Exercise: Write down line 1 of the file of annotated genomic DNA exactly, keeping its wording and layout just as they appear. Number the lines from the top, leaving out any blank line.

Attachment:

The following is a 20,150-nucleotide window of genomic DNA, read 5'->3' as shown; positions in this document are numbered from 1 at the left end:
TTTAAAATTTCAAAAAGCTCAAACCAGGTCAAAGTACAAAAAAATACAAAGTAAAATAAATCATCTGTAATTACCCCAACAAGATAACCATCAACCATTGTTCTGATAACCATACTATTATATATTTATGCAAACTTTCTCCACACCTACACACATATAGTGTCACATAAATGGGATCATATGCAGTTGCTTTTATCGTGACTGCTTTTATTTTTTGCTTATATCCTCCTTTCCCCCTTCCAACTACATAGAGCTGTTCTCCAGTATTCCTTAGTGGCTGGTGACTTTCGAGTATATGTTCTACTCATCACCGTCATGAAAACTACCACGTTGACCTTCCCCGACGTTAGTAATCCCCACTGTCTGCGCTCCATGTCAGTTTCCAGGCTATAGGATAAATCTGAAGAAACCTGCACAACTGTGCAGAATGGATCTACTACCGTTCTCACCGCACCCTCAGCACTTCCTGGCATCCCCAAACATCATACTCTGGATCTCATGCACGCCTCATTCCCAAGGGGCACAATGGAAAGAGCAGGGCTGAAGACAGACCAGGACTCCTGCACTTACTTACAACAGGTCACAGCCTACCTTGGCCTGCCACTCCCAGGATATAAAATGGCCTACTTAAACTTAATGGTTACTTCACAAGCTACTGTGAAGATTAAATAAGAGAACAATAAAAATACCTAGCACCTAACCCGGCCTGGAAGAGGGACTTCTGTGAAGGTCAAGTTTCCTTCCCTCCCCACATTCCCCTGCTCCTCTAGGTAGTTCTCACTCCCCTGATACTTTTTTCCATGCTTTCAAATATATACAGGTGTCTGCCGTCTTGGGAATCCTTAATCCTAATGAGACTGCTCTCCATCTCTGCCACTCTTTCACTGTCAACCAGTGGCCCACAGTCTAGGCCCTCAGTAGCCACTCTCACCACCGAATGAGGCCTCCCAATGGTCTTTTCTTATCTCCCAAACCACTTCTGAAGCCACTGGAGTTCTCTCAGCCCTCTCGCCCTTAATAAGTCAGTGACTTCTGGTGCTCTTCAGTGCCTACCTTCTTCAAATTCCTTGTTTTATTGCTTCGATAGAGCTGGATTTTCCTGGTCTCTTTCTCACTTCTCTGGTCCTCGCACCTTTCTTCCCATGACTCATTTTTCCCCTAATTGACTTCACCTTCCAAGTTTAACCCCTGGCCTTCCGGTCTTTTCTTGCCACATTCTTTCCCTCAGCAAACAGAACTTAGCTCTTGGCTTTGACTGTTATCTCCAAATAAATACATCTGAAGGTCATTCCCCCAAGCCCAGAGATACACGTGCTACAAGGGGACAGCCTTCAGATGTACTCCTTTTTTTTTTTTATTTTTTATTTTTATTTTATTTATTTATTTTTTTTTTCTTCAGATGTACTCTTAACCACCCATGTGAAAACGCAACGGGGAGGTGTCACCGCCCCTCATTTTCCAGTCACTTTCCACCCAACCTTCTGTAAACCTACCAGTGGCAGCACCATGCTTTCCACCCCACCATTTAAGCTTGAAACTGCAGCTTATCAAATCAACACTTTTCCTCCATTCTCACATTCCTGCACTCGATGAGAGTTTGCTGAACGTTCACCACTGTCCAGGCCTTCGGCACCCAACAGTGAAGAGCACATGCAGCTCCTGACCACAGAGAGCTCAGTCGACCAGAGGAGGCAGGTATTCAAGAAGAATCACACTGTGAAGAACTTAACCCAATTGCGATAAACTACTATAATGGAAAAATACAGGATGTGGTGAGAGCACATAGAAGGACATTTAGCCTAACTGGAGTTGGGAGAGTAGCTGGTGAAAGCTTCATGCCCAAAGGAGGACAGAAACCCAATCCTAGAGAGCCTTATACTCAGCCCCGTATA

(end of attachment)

The following is a 20,150-nucleotide window of genomic DNA, read 5'->3' as shown; positions in this document are numbered from 1 at the left end: